How to Answer: "What Should We Know about You That’s Not on Your Resume?"

Interviews can be stressful. You must simultaneously show you’re the best person for a job, evaluate a potential employer, and open yourself up to criticism. That’s a tricky mental course, but luckily your resume always provides a trusty map by which to navigate.

not on resume

Until the hiring manager asks, “What should we know about you that’s not on your resume?” That’s when many a mind goes blank.

You’ve spent so much energy constructing a succinct, yet informative resume, but now you have to cast it aside and hope an improvised answer makes you shine. Tricky? Yes. Impossible? Not if you’re prepared.

Oh, the thinks you can think

What should we know about you that’s not on your resume? is an open-ended question—that’s the challenge and the point. Hiring managers use this question to determine how your personality will fit within the company. Because you have freedom in your response, your answer offers a unique window into what you value and how you view yourself.

But such freedom can be paralyzing, so we recommend preparing a template for open-ended questions. Here’s one possibility:

  • Assert a qualification or work experience.
  • Tell a short story that illustrates it or informs how you acquired it.
  • Conclude with an explanation of how it fits the position.

The advantage to such templates is they can be used to answer many kinds of challenging interview questions.

Ordering off resume

Since your resume is one-page long, many of the qualities that make you you didn’t make the cut. This means you’ll have plenty of material to draw on. Some options to consider:

  • A hard or soft skill. During the interview, you may learn about a company need that wasn’t on the job post. If you have a hard skill that matches, now’s a good time to say so. Soft skills like creativity, teamwork, and grace under pressure can be the basis for compelling answers, too.
  • School activities or clubs. As your career advances, you should drop college activities off your resume and replace with work experience. This provides an opportunity to reference your accomplishments again.
  • A motivation or goal. Discussing your motivations or career goals shows the passion you bring to your work, an important element to any hire.
  • Volunteering. Volunteer work demonstrates positive characteristics and will likely connect to company needs in some fashion. Applying for a position with a teaching element? Mentioning that you mentor students in math would be perfect.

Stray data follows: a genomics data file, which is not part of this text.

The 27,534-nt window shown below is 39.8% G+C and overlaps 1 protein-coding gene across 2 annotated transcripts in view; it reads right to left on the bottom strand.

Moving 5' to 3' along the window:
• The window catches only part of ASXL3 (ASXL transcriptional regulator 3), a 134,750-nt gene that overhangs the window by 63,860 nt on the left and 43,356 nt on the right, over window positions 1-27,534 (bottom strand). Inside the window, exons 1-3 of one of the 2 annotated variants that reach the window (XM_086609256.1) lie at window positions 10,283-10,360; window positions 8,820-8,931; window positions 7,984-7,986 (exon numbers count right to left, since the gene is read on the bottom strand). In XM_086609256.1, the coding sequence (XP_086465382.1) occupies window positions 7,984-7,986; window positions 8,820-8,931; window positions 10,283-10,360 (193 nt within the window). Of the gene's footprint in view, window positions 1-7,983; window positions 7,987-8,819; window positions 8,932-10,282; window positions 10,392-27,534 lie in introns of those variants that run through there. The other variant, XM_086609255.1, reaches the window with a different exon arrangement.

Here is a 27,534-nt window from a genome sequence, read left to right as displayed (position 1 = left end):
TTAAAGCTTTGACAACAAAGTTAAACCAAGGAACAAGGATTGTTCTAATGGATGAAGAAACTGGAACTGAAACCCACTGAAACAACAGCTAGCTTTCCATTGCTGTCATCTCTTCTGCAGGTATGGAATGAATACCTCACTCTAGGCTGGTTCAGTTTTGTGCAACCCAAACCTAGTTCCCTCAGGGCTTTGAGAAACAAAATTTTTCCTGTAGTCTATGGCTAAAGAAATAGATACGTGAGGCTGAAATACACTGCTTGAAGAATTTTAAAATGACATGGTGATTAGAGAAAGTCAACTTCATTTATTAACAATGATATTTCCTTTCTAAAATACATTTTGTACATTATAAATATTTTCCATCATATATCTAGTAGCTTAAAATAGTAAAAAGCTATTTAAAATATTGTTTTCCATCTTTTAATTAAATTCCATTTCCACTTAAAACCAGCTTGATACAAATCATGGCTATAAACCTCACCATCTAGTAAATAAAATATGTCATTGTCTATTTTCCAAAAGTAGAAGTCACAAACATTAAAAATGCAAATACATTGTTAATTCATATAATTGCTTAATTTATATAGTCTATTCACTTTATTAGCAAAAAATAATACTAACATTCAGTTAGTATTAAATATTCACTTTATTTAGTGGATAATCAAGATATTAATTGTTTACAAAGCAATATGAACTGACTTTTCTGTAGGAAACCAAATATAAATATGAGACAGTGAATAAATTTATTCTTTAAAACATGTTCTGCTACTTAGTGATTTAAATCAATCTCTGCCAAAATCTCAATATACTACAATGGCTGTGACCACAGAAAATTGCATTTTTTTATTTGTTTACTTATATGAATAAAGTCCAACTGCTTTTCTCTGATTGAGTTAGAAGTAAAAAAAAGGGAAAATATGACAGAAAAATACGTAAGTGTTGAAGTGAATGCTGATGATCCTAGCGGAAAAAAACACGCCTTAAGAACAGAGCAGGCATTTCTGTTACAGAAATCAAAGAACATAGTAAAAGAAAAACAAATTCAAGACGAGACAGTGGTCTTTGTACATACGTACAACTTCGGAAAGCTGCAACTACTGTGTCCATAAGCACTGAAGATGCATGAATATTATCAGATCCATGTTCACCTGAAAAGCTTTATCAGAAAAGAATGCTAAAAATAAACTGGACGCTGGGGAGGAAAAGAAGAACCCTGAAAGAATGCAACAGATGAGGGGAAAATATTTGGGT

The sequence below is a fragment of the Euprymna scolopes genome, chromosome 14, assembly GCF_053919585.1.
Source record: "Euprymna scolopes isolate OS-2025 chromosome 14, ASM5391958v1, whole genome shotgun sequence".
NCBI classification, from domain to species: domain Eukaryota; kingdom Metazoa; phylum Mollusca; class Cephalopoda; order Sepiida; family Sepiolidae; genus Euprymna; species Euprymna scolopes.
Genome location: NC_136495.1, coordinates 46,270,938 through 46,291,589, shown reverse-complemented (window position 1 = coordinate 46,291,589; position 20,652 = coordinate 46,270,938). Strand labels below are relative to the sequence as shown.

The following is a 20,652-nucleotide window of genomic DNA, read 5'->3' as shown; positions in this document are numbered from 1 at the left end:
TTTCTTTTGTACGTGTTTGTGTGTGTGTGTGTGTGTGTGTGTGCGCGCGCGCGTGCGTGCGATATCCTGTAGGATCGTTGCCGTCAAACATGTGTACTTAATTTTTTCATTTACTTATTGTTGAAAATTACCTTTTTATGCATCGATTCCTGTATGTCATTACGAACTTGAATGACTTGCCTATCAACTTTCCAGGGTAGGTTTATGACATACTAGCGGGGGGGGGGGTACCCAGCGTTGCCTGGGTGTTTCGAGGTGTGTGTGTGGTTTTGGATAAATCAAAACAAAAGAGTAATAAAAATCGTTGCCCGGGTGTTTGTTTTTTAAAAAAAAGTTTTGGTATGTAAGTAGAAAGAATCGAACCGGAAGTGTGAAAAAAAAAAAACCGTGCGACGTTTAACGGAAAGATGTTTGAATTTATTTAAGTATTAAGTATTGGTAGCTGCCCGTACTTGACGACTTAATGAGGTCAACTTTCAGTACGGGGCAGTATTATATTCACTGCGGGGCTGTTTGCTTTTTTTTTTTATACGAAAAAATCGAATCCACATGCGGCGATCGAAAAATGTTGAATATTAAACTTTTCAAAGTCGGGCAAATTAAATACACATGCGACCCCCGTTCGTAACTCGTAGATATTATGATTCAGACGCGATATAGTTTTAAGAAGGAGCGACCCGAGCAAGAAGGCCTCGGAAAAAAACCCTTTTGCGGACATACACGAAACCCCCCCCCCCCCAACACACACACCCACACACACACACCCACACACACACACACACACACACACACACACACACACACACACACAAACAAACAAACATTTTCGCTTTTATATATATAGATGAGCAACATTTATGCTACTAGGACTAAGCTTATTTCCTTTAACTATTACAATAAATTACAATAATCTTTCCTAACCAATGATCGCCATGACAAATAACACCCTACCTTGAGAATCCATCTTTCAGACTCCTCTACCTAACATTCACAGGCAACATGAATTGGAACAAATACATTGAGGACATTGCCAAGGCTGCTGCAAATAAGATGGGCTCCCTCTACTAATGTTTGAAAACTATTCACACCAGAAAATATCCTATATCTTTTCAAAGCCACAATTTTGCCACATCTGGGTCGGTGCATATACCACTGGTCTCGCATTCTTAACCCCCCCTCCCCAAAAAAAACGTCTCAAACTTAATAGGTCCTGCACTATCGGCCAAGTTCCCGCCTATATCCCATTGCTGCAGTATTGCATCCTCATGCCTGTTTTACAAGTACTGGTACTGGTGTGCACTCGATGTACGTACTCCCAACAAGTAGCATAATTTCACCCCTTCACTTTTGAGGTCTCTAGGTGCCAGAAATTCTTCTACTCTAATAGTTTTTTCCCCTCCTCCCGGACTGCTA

Things better left unsaid

Despite all your leeway, there are a couple of places you don’t want to go. They include:

  • Don’t go negative. Negativity is emotionally contagious and can alter the tenor of the whole interview. Instead, focus your answer on positive outcomes and times you were an active participant, not a passive bystander.
  • Don’t ramble. Keep your answer focused and ensure every point leads to the next one. Having a template can help here.
  • Don’t repeat something on your resume. If you get overly flustered, you may revert to your resume like a comfort blanket. Better than dead air, right? Not necessarily. Repeating your resume looks like you can’t follow instructions. It’s ok to pause and gather your thoughts.
  • Don’t be unprofessional. Your latest break up may have strengthened your resolve, but such anecdotes aren’t appropriate in professional interviews. If you want to go more personal, tell about how your passion for work lead to a professional success.

On and off resume, preparation is key

What should we know about you that’s not on your resume? is one of those questions. Think “Tell me about yourself” or “Where do you see yourself in five years?” They’re difficult because they’re open ended, feel oddly invasive, and require you to boil down complex emotions and thoughts into concise responses.

Each one has its nuances, but the key to answering them successfully is to be prepared. Have a template. Write down a good response or two. Practice them before the interview. Even if hiring managers don’t ask you this exact question, chances are they’ll ask something similar. And you’ll be ready!

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